Five eminent New Zealanders called for a five-year moratorium on the release of genetically modified organisms (GMOs) at today’s launch of the Sustainability Council of New Zealand.
The Council believes it will take at least another five years before enough of the science is understood to allow an informed decision on GM release.
In any case, more time is required to consider the enormous trade and marketing risks forNew Zealand should GMOs be released for use in agriculture now.
The members of the Sustainability Council of New Zealand are businessman and forme Federated Farmers president Sir Peter Elworthy, sporting legend Dame Susan Devoy, Auckland University Professor of Biochemistry Dr Garth Cooper, food author Annabel Langbein, and actor Sam Neill.
“The Council is pro-science and sees real potential in medical and other laboratory applications deriving from gene science” said Council chairman Sir Peter Elworthy.
“However, we share the concerns of the majority of New Zealanders on the issue of GM release” said Sir Peter.
These concerns cover three areas: Trade risks to New Zealand, effects of GMOs on the environment and human health regulatory issues.
“We don’t believe the scientific questions behind these concerns can be adequately addressed in less than 5 years” said Sir Peter “Once GMOs are out on our lands through commercial release, they are there for ever.”
But the Sustainability Council says the GM debate is far from just a question of scientific uncertainty.
“The trade and marketing risks for New Zealand are enormous if GM agriculture is adopted” said Sir Peter. “A recent survey showed 49% of farmers wanted to see NZ GM-Free while only 21% wanted to grow GM crops.”
Most importantly, consumers in both New Zealand and many of its prime export markets do not want to eat GM food.
“The EU is still our biggest customer for agricultural products and 71% of Europeans say they do not want to eat GM food, no matter what level of testing has been applied. Japanese consumers are also very resistant to food containing GM products” said Sir Peter.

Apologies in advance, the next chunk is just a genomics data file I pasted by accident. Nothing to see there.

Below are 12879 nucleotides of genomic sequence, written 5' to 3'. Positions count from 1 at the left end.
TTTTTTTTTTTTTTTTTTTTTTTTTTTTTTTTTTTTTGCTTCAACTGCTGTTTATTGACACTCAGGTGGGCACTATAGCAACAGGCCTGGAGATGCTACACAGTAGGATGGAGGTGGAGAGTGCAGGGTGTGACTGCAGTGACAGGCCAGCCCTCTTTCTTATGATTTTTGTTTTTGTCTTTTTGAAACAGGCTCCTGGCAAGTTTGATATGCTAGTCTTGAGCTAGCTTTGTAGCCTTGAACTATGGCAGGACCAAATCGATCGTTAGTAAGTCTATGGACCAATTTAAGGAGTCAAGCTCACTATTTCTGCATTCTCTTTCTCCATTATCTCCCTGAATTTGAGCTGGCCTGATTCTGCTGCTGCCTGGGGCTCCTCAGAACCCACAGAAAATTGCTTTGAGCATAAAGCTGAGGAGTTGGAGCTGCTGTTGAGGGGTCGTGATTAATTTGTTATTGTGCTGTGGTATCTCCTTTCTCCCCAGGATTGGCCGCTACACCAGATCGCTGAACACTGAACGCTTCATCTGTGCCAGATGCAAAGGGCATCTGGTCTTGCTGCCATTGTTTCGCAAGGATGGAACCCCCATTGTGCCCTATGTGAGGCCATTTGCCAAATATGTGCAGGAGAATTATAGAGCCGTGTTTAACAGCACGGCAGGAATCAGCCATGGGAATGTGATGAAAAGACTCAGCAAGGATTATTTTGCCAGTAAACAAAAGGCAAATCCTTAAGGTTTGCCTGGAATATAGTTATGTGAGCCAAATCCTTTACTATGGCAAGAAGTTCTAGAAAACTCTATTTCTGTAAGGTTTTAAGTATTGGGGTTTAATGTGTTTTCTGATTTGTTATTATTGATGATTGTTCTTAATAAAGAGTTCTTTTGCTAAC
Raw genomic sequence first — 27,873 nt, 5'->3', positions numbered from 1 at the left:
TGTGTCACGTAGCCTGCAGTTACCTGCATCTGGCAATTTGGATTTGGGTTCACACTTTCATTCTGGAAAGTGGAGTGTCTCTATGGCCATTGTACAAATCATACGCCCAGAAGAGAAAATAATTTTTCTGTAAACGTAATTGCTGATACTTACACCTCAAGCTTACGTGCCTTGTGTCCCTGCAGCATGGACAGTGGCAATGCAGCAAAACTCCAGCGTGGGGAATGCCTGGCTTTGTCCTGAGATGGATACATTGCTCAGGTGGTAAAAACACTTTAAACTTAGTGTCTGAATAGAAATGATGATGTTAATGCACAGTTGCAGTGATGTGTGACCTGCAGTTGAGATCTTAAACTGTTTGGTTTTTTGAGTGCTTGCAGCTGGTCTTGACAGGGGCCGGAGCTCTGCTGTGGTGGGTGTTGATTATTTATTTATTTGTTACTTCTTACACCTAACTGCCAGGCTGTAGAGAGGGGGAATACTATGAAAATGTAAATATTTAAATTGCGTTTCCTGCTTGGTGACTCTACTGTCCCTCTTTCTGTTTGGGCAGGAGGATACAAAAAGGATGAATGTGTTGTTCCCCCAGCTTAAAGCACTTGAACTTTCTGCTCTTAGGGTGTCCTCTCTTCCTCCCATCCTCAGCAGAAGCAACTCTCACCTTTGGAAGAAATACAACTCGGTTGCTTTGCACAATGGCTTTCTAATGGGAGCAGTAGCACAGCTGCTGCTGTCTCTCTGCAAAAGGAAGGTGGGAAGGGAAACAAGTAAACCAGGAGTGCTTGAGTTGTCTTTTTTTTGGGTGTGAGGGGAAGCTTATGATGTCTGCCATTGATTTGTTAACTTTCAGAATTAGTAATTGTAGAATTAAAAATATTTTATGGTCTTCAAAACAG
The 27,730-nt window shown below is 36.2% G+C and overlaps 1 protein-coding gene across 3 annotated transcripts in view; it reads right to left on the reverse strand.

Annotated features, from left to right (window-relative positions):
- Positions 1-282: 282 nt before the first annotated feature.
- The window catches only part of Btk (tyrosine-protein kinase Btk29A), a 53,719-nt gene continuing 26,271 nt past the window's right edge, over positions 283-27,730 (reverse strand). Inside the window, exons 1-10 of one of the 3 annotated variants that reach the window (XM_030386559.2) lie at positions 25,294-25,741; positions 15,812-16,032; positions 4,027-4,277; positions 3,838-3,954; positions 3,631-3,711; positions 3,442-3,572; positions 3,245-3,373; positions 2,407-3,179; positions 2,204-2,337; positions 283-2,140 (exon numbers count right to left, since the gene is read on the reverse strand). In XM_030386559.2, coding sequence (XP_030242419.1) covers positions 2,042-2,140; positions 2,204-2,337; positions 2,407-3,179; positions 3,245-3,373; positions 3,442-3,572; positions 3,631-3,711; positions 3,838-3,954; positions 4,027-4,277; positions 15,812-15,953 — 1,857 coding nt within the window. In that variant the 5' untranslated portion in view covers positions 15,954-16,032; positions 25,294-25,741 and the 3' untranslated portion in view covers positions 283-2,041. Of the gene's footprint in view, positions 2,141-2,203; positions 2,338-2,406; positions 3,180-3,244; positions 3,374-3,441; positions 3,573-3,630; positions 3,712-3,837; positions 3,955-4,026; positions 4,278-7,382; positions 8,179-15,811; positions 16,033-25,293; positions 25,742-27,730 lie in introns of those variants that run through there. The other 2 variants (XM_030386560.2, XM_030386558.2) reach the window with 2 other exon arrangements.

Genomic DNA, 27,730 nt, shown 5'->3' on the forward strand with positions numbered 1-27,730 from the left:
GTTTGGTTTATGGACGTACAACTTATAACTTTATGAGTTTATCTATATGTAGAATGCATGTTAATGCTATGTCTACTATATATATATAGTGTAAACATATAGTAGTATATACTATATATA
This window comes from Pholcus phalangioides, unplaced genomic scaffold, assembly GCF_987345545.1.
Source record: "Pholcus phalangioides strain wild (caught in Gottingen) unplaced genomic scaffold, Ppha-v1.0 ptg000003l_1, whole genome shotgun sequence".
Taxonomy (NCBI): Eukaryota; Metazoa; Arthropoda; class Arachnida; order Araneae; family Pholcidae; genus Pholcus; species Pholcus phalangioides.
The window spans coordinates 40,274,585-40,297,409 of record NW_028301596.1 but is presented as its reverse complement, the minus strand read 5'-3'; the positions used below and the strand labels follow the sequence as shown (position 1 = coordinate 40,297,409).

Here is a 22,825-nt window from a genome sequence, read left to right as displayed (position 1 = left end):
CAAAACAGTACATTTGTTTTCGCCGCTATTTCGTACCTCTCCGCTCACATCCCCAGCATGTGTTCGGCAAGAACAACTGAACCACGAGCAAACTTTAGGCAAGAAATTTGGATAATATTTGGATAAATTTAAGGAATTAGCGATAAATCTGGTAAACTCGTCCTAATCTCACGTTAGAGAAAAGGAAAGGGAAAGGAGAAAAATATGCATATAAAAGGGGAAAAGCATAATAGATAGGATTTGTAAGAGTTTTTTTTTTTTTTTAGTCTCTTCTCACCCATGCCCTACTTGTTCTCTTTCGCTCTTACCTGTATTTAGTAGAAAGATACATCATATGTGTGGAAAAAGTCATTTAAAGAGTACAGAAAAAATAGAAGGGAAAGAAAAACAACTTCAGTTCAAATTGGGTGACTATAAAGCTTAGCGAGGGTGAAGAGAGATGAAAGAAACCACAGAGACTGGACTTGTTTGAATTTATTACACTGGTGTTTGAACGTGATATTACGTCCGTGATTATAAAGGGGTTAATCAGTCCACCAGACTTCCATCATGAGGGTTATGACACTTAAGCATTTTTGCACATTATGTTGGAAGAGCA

“Why would we deliberately walk away from the successful and highly desirable ‘clean and green’ brand in order to embrace a food production technology that so many key markets are currently resisting.”
“Working through all these issues is going to take far longer than the 15 months left under the current moratorium. We do not prejudge the outcome of that investigation. We just say that it is going to take more time” said Sir Peter. “We acknowledge the Government’s signal that an extension may be necessary.”
“Claims implying that science will be stopped in its tracks by an extended moratorium are not credible.”
“The vast majority of gene science can continue under a moratorium because it does not involve release of GMOs” said Sir Peter.
“Debate on genetic modification has been unnecessarily polarised into science versus greens.”
“Yet polling has consistently shown that over 60% of New Zealanders are concerned about the release of GMOs into the environment” said Sir Peter.
Sir Peter said the Sustainability Council had been brought together many months ago with a July launch in mind. “The early election has simply produced a clash of timetables”.
As a nation, we need to feel confident that an independent process of evaluation of the issues is undertaken.
“The Council is independent of any other organisation and will be providing independent research, analysis, and oversight on this issue” said Sir Peter.